On his way home from work the next afternoon, he slowed down behind a funeral procession. The cars inched toward the entrance of St. Joseph's, then turned and crawled beneath its heavy black arch - compact cars and limos breaking from the line, like a Morse code of dots and dashes.
He arrived at the post office at 4:45, fifteen minutes before the lobby window closed. An electric bill, a credit card bill, and a yellow package notice sat inside box #512. Gil pocketed the bills, then slid the softened paper of the notice under his fingernails as he waited in line.
The post office smelled sweet, as if someone had just received flowers. Gil then realized it was the woman in front of him. She was about his age, mid-20s. He looked at her brown hair, impressed by the uniform color. No streaks of blonde like Desiree's hair. It hung straight but full. He pictured Desiree, at work for another ten minutes, her hair busy with carefully placed highlights and pushed around just so as to seem carefree.
The line moved forward. Gil stepped ahead in turn, enjoying the subtle burst of smell from the young woman with plain brown hair. A thin gray scarf draped over her shoulders. It was nothing that Desiree would ever wear. Desiree's favorite scarf was so long that she needed to wrap it around her neck several times. Bright yellow mixed with sky blue in a pattern that reminded Gil of Native Americans. "Southwestern," Desiree had explained.
He tried to imagine the young woman drinking Merlot and making love on a mattress set on the floor. Was she the type of girl who would peer up and out of the window and talk about stars and galaxies, comfortable letting the moonlight fall upon her naked breasts? Was she the girl who would press her mouth toward the window and make it steam up, then write "True" inside the cloudy circle?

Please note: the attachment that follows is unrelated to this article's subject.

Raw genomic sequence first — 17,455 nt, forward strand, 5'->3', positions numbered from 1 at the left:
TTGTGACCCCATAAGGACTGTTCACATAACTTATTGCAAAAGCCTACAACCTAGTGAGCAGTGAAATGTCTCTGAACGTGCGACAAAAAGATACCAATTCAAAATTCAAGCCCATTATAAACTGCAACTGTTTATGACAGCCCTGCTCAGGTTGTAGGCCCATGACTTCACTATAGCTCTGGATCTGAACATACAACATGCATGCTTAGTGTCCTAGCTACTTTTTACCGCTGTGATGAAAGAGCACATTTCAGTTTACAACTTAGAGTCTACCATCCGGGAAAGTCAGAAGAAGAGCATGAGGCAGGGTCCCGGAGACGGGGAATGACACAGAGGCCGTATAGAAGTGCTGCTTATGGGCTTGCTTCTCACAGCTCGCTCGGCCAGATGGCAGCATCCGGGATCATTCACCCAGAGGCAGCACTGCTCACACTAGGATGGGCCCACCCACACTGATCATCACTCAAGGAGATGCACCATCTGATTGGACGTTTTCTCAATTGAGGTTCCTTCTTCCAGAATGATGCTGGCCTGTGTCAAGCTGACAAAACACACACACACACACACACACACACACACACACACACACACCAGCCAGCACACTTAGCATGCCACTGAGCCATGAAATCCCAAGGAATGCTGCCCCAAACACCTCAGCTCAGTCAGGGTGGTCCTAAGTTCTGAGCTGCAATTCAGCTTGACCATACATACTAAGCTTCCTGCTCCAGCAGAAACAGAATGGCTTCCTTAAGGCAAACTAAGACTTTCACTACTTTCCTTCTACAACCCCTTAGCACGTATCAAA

Gil couldn't imagine it. Not this girl. Not this girl with plain brown hair and a light, muted scarf. She would drink milk before bedtime and cover herself up after making quiet love, maybe not even taking off her flannel pajama top.
When it was the young woman's turn at the lobby window, the clerk handed her a small package. When she turned, Gil realized he hadn't yet seen her face. She was beautiful, in a simple and honest way. Gil imagined her far into the future, still lovely, wearing flannel pajamas around the house on a Sunday morning.
She turned the package over in her hands and smiled as she passed Gil. The package was white, decorated with crayons and magic markers. Gil felt the colors, pure and bright and wild. The girl left one last whiff of flowers in her wake.
"Can I help you?" the clerk asked with a sigh. Gil slid his yellow notice toward the man and glanced at the clock on the lobby wall: 4:58.
His head began to feel heavy, a thick, slippery mixture of motor oil and doubt. When the clerk returned with the package, Gil turned toward the exit, glancing down at the brown box in his hand. It was addressed to Desiree. Printed along the edge of the box was the name of a cosmetics company: Essence. It was her monthly supply of eyeliner and blush and cover-up. Something small broke inside him - just one tiny mirror on an infinite beach, but large enough to get his attention.
He hurried through the post office door and scanned the sidewalk and parking lot for a plain, brown girl carrying a brilliant white box. But he did not see her.